The marketing claim -- "A cool metal roof can save 25% in energy costs compared to a dark grey asphalt shingle" -- is ridiculous. That would only be true in a very poorly designed house (one that doesn't meet code and is therefore illegal).

    Assuming that the home is equipped with a properly installed layer of deep insulation, roof color doesn't matter much -- unless the ducts are installed in the attic. But as we all know, ducts belong inside the home's conditioned space.

  9. 5C8rvfuWev | | #9

    The "Cool Roof Council" has a rating program that shows solar reflectance and emittance for 25 pages of products from a large number of manufacturers and more types that I'd heard of. The database is searchable ... it will give hard numbers, presumably based on independent tests, for that component. Of course ymmv on materials selection. Here's the link:

    http://www.coolroofs.org/products/search.php

    A local mfg of metal roofing told me that "the best" way to install a metal roof to pick up on its reflectance is to vent beneath the roofing and sheathing with sleepers. It's common sense but I don't have numbers to back up the claim.

  10. David Martin | | #10

    Thanks for all that.

    AJ -- my climate zone is 5A. Isn't it true that asphalt shingles rarely last up to their warrantied lifetimes? And isn't it also true that manufacturer's warranty reimbursements to homeowners are extremely rare because of all the exclusions? Have you ever come across a situation where a manufacturer actually paid out on a shingle claim?

    Martin -- Thanks. You are reinforcing my suspicion that there is little energy benefit to metal roofing, though the IRS does offer a tax credit. I think I would still go with a light color to keep surface temperature down. I have heard and read (don't have time to get a reference) that light colored roofs, if they were more widespread, would reduce the heat island effect -- cities have higher temperatures compared to rural areas. Also, solar pv loses efficiency with rising temperature, so it would not make sense to put panels over a dark roof.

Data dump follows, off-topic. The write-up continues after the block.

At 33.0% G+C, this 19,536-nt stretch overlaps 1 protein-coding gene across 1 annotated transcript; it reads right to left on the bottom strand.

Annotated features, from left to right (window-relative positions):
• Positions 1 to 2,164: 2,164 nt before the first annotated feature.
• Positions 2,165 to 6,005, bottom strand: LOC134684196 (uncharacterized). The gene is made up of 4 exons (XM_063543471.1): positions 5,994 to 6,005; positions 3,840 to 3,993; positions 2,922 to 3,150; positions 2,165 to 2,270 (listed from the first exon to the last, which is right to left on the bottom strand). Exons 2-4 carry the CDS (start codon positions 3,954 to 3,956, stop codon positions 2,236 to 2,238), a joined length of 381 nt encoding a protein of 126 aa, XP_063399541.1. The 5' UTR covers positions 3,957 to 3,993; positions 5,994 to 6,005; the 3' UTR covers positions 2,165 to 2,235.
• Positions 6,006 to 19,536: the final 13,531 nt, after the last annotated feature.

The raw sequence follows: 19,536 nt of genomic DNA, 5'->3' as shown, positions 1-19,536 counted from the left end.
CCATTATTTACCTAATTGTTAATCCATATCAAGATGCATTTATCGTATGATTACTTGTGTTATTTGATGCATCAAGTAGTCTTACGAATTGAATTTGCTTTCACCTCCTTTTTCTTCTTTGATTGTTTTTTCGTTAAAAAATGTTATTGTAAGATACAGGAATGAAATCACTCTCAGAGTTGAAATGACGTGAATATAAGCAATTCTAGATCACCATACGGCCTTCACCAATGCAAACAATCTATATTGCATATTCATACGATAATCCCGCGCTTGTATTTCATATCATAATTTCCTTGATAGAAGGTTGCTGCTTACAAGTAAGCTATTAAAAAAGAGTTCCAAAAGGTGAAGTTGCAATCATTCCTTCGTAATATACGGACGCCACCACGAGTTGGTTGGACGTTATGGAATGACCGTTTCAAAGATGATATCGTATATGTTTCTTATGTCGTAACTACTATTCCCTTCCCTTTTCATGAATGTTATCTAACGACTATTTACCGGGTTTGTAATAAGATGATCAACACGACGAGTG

Joew -- furring strip are the best way to go then. Thanks.

    I'm wondering if the combination I'm proposing, solar pv over furred out steel roofing is problematic. It seems good in theory -- longer life roofing to match long lasting solar panels. But is it not practical -- like it would be impossible to walk on in order to install the solar?

  11. User avatar GBA Editor
    Martin Holladay | | #11

    David,
    An experienced roofer or solar equipment installer will be able to walk around on your roofing, or access your roof using cleat boards, ladders, or staging if the roof is too steep to walk on. An experienced roofer knows how to get around on almost any roof.

  12. Aj Builder, Upstate NY Zone 6a | | #12

    David, read up on recently reformulated shingles. And yes they have paid out thousands of times on warranties. The new 30 year shingles are much better than a decade ago imo. Still you want metal so use metal.

    Read a sample of warranties here;
    http://roofing.owenscorning.com/homeowner/shingles/

  13. Roger Brisson | | #13

    "Martin -- Thanks. You are reinforcing my suspicion that there is little energy benefit to metal roofing, though the IRS does offer a tax credit."

    You need to read more carefully, this isn't at all what Martin is saying. He makes his claim *only* when you add enough insulation or underlayment before putting on the metal roofing. In reality his statement isn't really saying anything of substance at all, since this would be true of any roofing with enough insulation.

    A more useful statement is to say that with all things being equal, and standard underlayment, metal roofing performs much better than asphalt in its overall insulating capabilities, this is why the Energy Star label is applied to metal and not to asphalt roofing.

    Metal roofing is incomparably better for the environment in other ways as well. Asphalt roofing is a wastefill disaster, and yes, it's lifetime is generally much less than what it is rated (at least here in coastal New England). Replacing asphalt roofing is dirty and messy work, which is why cheap, immigrant labor is used for it. And there's no way asphalt will perform as well as quality Energy Star metal roofing over the course of 50 years (the rated lifespan of most metal roofing).

    This is why in more technologically advanced countries asphalt roofing is virtually non-existent. It is prevalent in the US for one reason: the upfront costs are cheap, cheap, cheap, which is also what you get. Interestingly, in states like New Hampshire and Maine metal roofing is common because in states like this performance is valued.

  14. User avatar GBA Editor
    Martin Holladay | | #14

    Roger,
    1. You wrote, "He makes his claim *only* when you add enough insulation or underlayment before putting on the metal roofing."